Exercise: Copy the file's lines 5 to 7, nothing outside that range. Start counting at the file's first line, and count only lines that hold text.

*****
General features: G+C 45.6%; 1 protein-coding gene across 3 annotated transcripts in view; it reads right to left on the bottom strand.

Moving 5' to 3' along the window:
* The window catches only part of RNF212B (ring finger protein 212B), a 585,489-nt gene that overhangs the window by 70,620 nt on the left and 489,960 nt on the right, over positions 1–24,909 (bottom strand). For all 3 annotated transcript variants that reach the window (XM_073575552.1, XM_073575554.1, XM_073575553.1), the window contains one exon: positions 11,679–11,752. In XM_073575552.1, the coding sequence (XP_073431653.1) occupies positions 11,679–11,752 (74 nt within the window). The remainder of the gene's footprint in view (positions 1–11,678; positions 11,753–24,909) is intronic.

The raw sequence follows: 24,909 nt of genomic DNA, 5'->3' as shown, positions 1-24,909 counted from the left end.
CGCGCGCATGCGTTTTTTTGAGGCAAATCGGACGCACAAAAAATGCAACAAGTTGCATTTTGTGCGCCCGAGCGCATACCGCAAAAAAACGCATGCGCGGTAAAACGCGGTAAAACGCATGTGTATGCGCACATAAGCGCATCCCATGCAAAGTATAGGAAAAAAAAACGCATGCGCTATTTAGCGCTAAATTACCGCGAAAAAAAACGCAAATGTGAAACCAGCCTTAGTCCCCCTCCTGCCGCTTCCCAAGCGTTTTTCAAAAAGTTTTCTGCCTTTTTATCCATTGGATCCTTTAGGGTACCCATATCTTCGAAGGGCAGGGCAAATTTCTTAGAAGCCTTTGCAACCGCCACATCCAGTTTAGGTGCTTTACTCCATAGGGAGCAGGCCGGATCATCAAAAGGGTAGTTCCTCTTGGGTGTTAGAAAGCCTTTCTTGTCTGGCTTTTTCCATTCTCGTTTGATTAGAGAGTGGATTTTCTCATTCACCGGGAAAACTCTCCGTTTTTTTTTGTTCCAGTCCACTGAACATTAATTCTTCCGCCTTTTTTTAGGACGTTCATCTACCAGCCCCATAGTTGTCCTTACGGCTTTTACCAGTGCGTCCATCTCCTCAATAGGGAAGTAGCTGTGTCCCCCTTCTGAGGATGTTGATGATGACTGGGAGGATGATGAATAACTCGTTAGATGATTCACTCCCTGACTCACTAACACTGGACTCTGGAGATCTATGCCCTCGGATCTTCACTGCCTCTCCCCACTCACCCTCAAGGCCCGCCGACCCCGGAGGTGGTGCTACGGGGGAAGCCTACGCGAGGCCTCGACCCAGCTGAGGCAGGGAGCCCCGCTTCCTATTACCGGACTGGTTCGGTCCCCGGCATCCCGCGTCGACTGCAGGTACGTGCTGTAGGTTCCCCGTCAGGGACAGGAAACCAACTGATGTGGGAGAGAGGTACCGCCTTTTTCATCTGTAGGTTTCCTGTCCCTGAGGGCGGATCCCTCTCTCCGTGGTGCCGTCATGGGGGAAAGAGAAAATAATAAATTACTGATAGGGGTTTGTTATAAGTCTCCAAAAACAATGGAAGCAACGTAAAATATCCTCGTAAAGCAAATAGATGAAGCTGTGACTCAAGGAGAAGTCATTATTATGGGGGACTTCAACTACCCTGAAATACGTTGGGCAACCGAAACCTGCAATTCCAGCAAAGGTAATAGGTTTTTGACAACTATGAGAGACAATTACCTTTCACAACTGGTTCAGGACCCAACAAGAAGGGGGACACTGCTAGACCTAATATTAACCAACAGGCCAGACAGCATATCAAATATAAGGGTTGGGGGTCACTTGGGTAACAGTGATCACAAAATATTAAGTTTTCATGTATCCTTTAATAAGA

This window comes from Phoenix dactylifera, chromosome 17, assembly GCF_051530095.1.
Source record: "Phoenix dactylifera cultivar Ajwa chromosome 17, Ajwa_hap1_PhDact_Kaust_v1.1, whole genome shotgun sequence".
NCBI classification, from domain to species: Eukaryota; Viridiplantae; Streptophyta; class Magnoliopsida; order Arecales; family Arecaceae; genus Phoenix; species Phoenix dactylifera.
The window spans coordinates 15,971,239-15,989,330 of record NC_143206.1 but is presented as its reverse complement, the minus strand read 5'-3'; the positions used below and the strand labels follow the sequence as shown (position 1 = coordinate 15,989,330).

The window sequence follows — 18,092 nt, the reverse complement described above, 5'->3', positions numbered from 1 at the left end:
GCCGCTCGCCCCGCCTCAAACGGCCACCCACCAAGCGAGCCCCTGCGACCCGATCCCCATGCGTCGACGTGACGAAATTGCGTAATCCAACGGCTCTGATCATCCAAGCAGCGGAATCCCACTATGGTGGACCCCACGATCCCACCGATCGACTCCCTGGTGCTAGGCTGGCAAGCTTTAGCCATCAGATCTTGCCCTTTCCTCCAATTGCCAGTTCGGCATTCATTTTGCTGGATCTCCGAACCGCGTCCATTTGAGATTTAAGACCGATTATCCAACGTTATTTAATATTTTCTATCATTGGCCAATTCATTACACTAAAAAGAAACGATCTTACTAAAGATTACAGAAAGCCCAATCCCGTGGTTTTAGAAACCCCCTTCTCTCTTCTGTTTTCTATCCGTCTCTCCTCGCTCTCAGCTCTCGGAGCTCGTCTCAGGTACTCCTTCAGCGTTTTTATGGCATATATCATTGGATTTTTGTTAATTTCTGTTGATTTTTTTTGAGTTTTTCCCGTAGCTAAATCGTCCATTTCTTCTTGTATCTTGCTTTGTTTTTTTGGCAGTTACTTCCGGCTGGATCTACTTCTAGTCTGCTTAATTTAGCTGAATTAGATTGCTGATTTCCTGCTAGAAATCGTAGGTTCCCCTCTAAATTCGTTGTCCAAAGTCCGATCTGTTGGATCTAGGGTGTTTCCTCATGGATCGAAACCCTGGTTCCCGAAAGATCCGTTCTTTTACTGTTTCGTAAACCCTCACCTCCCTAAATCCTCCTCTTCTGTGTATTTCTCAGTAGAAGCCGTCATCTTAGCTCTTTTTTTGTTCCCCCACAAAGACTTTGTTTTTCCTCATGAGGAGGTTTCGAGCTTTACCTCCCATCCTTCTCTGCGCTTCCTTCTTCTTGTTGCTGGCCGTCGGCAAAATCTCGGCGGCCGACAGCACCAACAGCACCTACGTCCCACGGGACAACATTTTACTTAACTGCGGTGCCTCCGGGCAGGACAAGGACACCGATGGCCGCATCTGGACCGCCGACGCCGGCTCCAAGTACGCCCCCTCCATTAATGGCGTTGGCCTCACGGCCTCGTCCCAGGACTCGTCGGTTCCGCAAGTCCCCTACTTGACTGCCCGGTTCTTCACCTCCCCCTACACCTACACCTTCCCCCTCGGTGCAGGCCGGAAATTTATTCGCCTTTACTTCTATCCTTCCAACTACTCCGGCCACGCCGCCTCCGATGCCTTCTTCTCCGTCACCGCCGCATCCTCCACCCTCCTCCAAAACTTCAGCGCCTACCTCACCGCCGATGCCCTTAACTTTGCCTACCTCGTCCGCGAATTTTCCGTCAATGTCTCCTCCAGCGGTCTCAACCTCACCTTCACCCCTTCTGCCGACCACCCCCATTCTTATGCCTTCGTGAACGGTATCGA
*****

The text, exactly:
CGCGCGCATGCGTTTTTTTGAGGCAAATCGGACGCACAAAAAATGCAACAAGTTGCATTTTGTGCGCCCGAGCGCATACCGCAAAAAAACGCATGCGCGGTAAAACGCGGTAAAACGCATGTGTATGCGCACATAAGCGCATCCCATGCAAAGTATAGGAAAAAAAAACGCATGCGCTATTTAGCGCTAAATTACCGCGAAAAAAAACGCAAATGTGAAACCAGCCTTAGTCCCCCTCCTGCCGCTTCCCAAGCGTTTTTCAAAAAGTTTTCTGCCTTTTTATCCATTGGATCCTTTAGGGTACCCATATCTTCGAAGGGCAGGGCAAATTTCTTAGAAGCCTTTGCAACCGCCACATCCAGTTTAGGTGCTTTACTCCATAGGGAGCAGGCCGGATCATCAAAAGGGTAGTTCCTCTTGGGTGTTAGAAAGCCTTTCTTGTCTGGCTTTTTCCATTCTCGTTTGATTAGAGAGTGGATTTTCTCATTCACCGGGAAAACTCTCCGTTTTTTTTTGTTCCAGTCCACTGAACATTAATTCTTCCGCCTTTTTTTAGGACGTTCATCTACCAGCCCCATAGTTGTCCTTACGGCTTTTACCAGTGCGTCCATCTCCTCAATAGGGAAGTAGCTGTGTCCCCCTTCTGAGGATGTTGATGATGACTGGGAGGATGATGAATAACTCGTTAGATGATTCACTCCCTGACTCACTAACACTGGACTCTGGAGATCTATGCCCTCGGATCTTCACTGCCTCTCCCCACTCACCCTCAAGGCCCGCCGACCCCGGAGGTGGTGCTACGGGGGAAGCCTACGCGAGGCCTCGACCCAGCTGAGGCAGGGAGCCCCGCTTCCTATTACCGGACTGGTTCGGTCCCCGGCATCCCGCGTCGACTGCAGGTACGTGCTGTAGGTTCCCCGTCAGGGACAGGAAACCAACTGATGTGGGAGAGAGGTACCGCCTTTTTCATCTGTAGGTTTCCTGTCCCTGAGGGCGGATCCCTCTCTCCGTGGTGCCGTCATGGGGGAAAGAGAAAATAATAAATTACTGATAGGGGTTTGTTATAAGTCTCCAAAAACAATGGAAGCAACGTAAAATATCCTCGTAAAGCAAATAGATGAAGCTGTGACTCAAGGAGAAGTCATTATTATGGGGGACTTCAACTACCCTGAAATACGTTGGGCAACCGAAACCTGCAATTCCAGCAAAGGTAATAGGTTTTTGACAACTATGAGAGACAATTACCTTTCACAACTGGTTCAGGACCCAACAAGAAGGGGGACACTGCTAGACCTAATATTAACCAACAGGCCAGACAGCATATCAAATATAAGGGTTGGGGGTCACTTGGGTAACAGTGATCACAAAATATTAAGTTTTCATGTATCCTTTAATAAGA

This window comes from Phoenix dactylifera, chromosome 17, assembly GCF_051530095.1.
Source record: "Phoenix dactylifera cultivar Ajwa chromosome 17, Ajwa_hap1_PhDact_Kaust_v1.1, whole genome shotgun sequence".